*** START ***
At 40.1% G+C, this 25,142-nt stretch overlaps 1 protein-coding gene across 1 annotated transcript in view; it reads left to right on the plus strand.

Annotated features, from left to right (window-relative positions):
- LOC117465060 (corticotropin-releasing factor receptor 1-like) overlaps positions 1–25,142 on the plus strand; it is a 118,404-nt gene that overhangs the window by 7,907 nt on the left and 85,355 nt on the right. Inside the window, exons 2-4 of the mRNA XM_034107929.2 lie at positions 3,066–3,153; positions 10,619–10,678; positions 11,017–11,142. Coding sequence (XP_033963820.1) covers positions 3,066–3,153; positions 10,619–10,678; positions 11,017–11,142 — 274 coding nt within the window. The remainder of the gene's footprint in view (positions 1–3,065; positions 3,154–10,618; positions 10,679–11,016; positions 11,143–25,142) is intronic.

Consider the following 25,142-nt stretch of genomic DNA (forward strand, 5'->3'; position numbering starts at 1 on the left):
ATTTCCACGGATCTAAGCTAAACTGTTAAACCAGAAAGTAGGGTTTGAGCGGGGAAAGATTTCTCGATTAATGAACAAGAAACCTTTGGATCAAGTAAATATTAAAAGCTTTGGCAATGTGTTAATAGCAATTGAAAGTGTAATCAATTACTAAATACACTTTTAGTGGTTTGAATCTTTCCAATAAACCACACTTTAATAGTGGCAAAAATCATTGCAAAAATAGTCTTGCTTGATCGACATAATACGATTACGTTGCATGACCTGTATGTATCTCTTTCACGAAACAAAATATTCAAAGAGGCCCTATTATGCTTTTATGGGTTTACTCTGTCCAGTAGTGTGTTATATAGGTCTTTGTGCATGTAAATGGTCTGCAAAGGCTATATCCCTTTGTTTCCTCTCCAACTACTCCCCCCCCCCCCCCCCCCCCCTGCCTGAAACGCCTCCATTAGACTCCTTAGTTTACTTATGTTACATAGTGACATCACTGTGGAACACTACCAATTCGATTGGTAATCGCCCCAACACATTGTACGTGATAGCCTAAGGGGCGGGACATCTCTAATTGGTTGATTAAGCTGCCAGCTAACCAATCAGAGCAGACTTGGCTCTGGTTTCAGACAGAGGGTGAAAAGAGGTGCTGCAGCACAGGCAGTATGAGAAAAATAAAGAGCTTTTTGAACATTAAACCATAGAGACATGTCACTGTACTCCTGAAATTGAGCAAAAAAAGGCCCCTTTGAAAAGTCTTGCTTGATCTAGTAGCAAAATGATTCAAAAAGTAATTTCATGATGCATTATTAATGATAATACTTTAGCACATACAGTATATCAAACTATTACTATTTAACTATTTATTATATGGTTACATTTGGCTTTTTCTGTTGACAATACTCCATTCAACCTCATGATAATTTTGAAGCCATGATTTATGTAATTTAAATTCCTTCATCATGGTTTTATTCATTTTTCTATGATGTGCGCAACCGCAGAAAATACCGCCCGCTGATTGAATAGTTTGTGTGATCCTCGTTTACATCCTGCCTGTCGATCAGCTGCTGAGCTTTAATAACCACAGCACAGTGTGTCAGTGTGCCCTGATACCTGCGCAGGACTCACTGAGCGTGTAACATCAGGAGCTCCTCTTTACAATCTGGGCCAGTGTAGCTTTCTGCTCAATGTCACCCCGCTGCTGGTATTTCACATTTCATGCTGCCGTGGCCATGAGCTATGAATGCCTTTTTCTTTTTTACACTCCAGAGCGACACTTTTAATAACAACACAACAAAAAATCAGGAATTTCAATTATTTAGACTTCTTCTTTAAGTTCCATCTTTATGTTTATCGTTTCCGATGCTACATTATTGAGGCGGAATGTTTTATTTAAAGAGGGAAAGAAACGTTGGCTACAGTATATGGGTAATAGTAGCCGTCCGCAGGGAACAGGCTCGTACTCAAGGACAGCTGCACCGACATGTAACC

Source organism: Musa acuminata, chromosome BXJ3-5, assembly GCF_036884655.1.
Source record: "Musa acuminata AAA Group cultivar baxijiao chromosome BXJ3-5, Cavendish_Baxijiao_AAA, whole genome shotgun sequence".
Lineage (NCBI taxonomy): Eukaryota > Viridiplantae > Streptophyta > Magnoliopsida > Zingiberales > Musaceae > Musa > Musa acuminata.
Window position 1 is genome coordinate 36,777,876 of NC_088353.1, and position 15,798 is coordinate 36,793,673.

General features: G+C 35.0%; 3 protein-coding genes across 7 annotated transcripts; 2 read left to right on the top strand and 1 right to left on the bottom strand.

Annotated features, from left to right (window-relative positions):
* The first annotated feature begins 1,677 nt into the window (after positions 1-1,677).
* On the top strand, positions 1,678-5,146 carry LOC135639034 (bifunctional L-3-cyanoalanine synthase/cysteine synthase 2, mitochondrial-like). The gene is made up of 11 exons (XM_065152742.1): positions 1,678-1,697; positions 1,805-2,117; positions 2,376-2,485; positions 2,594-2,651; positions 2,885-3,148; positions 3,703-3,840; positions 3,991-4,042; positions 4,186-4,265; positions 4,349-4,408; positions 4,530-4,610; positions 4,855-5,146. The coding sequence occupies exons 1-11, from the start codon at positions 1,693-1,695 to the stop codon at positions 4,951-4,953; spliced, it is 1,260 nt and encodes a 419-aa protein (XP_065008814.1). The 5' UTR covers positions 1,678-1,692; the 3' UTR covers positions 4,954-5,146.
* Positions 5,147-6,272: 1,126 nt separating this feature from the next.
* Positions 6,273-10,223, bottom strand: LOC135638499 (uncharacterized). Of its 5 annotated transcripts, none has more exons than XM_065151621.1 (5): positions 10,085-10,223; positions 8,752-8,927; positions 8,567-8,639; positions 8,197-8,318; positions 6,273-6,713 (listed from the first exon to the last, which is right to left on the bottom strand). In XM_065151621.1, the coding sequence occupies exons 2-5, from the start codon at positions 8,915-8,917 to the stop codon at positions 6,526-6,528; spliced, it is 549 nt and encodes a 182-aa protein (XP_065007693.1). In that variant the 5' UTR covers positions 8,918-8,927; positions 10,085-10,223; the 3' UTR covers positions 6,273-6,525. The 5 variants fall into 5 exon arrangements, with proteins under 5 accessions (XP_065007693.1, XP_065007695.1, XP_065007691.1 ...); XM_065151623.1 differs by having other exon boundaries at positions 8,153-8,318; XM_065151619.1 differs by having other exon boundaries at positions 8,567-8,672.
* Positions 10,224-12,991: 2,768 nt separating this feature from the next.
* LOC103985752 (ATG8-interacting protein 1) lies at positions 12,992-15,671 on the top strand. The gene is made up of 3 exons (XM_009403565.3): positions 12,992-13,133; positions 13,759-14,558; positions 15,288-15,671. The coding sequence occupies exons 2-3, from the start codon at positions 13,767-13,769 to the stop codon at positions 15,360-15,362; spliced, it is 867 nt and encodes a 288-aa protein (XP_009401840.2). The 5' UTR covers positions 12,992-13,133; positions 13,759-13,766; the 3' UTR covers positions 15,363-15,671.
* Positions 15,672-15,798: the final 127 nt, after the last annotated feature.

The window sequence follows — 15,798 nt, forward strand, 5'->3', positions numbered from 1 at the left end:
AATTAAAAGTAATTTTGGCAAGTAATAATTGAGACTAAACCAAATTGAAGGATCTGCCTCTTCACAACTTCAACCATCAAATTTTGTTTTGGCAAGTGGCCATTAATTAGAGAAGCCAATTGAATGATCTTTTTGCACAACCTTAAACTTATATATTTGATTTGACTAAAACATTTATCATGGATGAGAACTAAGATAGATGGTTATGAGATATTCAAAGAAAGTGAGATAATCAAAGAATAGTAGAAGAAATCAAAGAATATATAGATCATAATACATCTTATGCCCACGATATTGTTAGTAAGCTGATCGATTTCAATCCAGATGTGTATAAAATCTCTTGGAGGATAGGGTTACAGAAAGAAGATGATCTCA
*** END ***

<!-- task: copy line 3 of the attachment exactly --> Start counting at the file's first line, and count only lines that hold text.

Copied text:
- LOC117465060 (corticotropin-releasing factor receptor 1-like) overlaps positions 1–25,142 on the plus strand; it is a 118,404-nt gene that overhangs the window by 7,907 nt on the left and 85,355 nt on the right. Inside the window, exons 2-4 of the mRNA XM_034107929.2 lie at positions 3,066–3,153; positions 10,619–10,678; positions 11,017–11,142. Coding sequence (XP_033963820.1) covers positions 3,066–3,153; positions 10,619–10,678; positions 11,017–11,142 — 274 coding nt within the window. The remainder of the gene's footprint in view (positions 1–3,065; positions 3,154–10,618; positions 10,679–11,016; positions 11,143–25,142) is intronic.